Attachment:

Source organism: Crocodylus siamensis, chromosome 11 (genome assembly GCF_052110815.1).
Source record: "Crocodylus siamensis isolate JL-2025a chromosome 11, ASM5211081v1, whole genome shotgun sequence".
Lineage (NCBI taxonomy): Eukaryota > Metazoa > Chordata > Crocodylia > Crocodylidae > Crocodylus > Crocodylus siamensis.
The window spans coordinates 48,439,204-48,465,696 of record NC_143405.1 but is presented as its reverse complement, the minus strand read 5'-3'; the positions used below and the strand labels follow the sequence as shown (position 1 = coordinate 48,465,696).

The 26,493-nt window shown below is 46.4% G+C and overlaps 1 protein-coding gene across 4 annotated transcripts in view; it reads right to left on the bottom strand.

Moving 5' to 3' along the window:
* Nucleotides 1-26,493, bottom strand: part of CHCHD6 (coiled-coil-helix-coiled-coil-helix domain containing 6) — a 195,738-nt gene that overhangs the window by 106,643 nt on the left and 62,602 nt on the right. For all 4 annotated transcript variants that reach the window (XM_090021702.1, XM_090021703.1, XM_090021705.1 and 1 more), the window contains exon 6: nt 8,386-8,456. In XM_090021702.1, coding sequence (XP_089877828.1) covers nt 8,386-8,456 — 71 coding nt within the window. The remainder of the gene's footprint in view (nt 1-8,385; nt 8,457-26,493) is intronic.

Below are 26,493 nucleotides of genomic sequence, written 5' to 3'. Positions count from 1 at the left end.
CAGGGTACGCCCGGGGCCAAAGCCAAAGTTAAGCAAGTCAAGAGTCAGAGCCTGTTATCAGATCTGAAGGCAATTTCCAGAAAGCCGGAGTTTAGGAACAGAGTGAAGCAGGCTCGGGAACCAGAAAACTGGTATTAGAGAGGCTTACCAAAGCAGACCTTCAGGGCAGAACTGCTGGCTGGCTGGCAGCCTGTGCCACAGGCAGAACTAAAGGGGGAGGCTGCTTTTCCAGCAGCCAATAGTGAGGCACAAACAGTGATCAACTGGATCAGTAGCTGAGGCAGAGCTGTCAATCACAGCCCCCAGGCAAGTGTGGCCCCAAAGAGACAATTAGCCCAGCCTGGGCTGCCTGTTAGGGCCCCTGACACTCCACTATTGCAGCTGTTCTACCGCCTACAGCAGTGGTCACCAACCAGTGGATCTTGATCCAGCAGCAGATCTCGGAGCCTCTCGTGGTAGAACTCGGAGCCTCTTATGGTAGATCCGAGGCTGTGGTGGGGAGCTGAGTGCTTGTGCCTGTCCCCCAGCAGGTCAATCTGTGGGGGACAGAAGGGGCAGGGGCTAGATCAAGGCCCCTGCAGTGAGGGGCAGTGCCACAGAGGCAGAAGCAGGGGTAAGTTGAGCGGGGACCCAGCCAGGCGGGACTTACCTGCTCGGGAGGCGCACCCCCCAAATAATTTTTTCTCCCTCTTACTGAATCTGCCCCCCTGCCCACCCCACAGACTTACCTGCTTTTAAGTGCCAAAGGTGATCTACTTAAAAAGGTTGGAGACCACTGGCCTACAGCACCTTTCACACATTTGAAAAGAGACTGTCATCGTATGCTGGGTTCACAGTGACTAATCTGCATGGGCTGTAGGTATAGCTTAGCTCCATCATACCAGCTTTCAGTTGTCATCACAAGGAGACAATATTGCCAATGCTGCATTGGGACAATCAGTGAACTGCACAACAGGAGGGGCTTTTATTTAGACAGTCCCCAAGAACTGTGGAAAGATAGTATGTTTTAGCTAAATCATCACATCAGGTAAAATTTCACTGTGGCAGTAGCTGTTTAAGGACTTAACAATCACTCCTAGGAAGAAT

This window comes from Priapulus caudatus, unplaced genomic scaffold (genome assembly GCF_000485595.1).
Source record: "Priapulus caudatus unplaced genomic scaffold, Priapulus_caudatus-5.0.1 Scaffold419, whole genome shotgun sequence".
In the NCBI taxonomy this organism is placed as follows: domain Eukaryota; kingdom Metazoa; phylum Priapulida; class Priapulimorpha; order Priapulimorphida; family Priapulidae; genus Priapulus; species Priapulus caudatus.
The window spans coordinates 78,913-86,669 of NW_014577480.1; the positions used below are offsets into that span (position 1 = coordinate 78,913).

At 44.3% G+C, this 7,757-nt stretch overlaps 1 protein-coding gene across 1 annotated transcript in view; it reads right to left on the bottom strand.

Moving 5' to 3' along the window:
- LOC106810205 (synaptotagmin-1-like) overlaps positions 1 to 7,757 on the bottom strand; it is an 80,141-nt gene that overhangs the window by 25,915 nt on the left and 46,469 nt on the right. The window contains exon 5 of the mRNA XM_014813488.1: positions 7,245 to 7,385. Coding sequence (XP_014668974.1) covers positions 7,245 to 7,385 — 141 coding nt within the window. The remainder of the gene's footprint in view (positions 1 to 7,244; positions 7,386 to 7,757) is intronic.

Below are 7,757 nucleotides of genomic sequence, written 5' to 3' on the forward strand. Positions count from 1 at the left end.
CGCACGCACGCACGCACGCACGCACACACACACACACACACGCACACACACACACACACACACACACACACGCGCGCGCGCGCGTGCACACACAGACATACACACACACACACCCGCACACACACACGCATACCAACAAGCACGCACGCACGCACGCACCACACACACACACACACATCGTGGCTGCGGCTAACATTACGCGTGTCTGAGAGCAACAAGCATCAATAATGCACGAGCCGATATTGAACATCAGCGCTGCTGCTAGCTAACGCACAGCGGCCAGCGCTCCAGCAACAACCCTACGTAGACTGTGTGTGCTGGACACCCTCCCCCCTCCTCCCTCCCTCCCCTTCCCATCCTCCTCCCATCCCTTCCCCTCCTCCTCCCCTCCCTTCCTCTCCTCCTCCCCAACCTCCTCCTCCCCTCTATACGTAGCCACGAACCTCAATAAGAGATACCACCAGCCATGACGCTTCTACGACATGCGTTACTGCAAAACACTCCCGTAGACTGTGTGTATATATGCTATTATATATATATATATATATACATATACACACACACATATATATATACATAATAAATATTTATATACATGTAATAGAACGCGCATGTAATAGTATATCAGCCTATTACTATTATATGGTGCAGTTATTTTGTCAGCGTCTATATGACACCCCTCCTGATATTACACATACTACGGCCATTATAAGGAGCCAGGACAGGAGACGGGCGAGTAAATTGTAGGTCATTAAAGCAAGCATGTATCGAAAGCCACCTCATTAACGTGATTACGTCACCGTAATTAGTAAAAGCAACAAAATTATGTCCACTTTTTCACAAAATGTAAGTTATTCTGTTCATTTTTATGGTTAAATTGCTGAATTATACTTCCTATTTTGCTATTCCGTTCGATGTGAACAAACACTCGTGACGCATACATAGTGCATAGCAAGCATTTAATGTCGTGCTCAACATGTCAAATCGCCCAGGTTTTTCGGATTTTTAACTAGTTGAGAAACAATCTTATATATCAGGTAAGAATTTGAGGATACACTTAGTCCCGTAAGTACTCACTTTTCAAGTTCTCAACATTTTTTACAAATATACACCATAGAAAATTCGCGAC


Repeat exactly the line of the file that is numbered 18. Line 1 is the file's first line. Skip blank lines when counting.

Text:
CGCACGCACGCACGCACGCACGCACACACACACACACACACGCACACACACACACACACACACACACACACGCGCGCGCGCGCGTGCACACACAGACATACACACACACACACCCGCACACACACACGCATACCAACAAGCACGCACGCACGCACGCACCACACACACACACACACATCGTGGCTGCGGCTAACATTACGCGTGTCTGAGAGCAACAAGCATCAATAATGCACGAGCCGATATTGAACATCAGCGCTGCTGCTAGCTAACGCACAGCGGCCAGCGCTCCAGCAACAACCCTACGTAGACTGTGTGTGCTGGACACCCTCCCCCCTCCTCCCTCCCTCCCCTTCCCATCCTCCTCCCATCCCTTCCCCTCCTCCTCCCCTCCCTTCCTCTCCTCCTCCCCAACCTCCTCCTCCCCTCTATACGTAGCCACGAACCTCAATAAGAGATACCACCAGCCATGACGCTTCTACGACATGCGTTACTGCAAAACACTCCCGTAGACTGTGTGTATATATGCTATTATATATATATATATATATACATATACACACACACATATATATATACATAATAAATATTTATATACATGTAATAGAACGCGCATGTAATAGTATATCAGCCTATTACTATTATATGGTGCAGTTATTTTGTCAGCGTCTATATGACACCCCTCCTGATATTACACATACTACGGCCATTATAAGGAGCCAGGACAGGAGACGGGCGAGTAAATTGTAGGTCATTAAAGCAAGCATGTATCGAAAGCCACCTCATTAACGTGATTACGTCACCGTAATTAGTAAAAGCAACAAAATTATGTCCACTTTTTCACAAAATGTAAGTTATTCTGTTCATTTTTATGGTTAAATTGCTGAATTATACTTCCTATTTTGCTATTCCGTTCGATGTGAACAAACACTCGTGACGCATACATAGTGCATAGCAAGCATTTAATGTCGTGCTCAACATGTCAAATCGCCCAGGTTTTTCGGATTTTTAACTAGTTGAGAAACAATCTTATATATCAGGTAAGAATTTGAGGATACACTTAGTCCCGTAAGTACTCACTTTTCAAGTTCTCAACATTTTTTACAAATATACACCATAGAAAATTCGCGAC